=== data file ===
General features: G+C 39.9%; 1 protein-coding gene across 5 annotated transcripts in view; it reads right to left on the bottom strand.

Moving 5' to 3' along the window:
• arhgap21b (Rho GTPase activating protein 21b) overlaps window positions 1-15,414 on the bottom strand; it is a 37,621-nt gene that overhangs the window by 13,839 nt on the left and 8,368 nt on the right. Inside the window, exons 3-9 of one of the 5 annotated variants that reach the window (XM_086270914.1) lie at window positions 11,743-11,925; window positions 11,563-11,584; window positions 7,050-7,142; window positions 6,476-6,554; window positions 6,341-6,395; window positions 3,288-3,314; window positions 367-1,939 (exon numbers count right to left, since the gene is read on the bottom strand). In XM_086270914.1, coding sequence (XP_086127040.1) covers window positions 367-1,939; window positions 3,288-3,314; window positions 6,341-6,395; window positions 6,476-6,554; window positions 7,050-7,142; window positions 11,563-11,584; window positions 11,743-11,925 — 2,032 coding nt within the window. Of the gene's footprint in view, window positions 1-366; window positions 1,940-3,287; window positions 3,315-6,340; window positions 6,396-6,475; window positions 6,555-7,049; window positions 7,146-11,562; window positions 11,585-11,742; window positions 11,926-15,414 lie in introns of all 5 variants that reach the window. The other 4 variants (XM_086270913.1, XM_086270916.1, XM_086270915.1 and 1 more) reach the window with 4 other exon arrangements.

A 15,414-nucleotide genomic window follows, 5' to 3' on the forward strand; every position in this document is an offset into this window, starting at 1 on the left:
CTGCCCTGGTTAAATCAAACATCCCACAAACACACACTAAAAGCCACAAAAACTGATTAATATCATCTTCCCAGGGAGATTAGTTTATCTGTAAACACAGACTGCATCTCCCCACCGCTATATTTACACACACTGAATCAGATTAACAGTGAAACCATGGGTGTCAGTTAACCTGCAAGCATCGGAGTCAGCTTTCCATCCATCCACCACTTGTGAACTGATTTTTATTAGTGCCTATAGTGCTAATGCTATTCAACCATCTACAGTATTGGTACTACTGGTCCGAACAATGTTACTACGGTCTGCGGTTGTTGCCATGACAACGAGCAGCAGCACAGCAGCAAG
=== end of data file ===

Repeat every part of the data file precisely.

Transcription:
General features: G+C 39.9%; 1 protein-coding gene across 5 annotated transcripts in view; it reads right to left on the bottom strand.

Moving 5' to 3' along the window:
• arhgap21b (Rho GTPase activating protein 21b) overlaps window positions 1-15,414 on the bottom strand; it is a 37,621-nt gene that overhangs the window by 13,839 nt on the left and 8,368 nt on the right. Inside the window, exons 3-9 of one of the 5 annotated variants that reach the window (XM_086270914.1) lie at window positions 11,743-11,925; window positions 11,563-11,584; window positions 7,050-7,142; window positions 6,476-6,554; window positions 6,341-6,395; window positions 3,288-3,314; window positions 367-1,939 (exon numbers count right to left, since the gene is read on the bottom strand). In XM_086270914.1, coding sequence (XP_086127040.1) covers window positions 367-1,939; window positions 3,288-3,314; window positions 6,341-6,395; window positions 6,476-6,554; window positions 7,050-7,142; window positions 11,563-11,584; window positions 11,743-11,925 — 2,032 coding nt within the window. Of the gene's footprint in view, window positions 1-366; window positions 1,940-3,287; window positions 3,315-6,340; window positions 6,396-6,475; window positions 6,555-7,049; window positions 7,146-11,562; window positions 11,585-11,742; window positions 11,926-15,414 lie in introns of all 5 variants that reach the window. The other 4 variants (XM_086270913.1, XM_086270916.1, XM_086270915.1 and 1 more) reach the window with 4 other exon arrangements.

A 15,414-nucleotide genomic window follows, 5' to 3' on the forward strand; every position in this document is an offset into this window, starting at 1 on the left:
CTGCCCTGGTTAAATCAAACATCCCACAAACACACACTAAAAGCCACAAAAACTGATTAATATCATCTTCCCAGGGAGATTAGTTTATCTGTAAACACAGACTGCATCTCCCCACCGCTATATTTACACACACTGAATCAGATTAACAGTGAAACCATGGGTGTCAGTTAACCTGCAAGCATCGGAGTCAGCTTTCCATCCATCCACCACTTGTGAACTGATTTTTATTAGTGCCTATAGTGCTAATGCTATTCAACCATCTACAGTATTGGTACTACTGGTCCGAACAATGTTACTACGGTCTGCGGTTGTTGCCATGACAACGAGCAGCAGCACAGCAGCAAG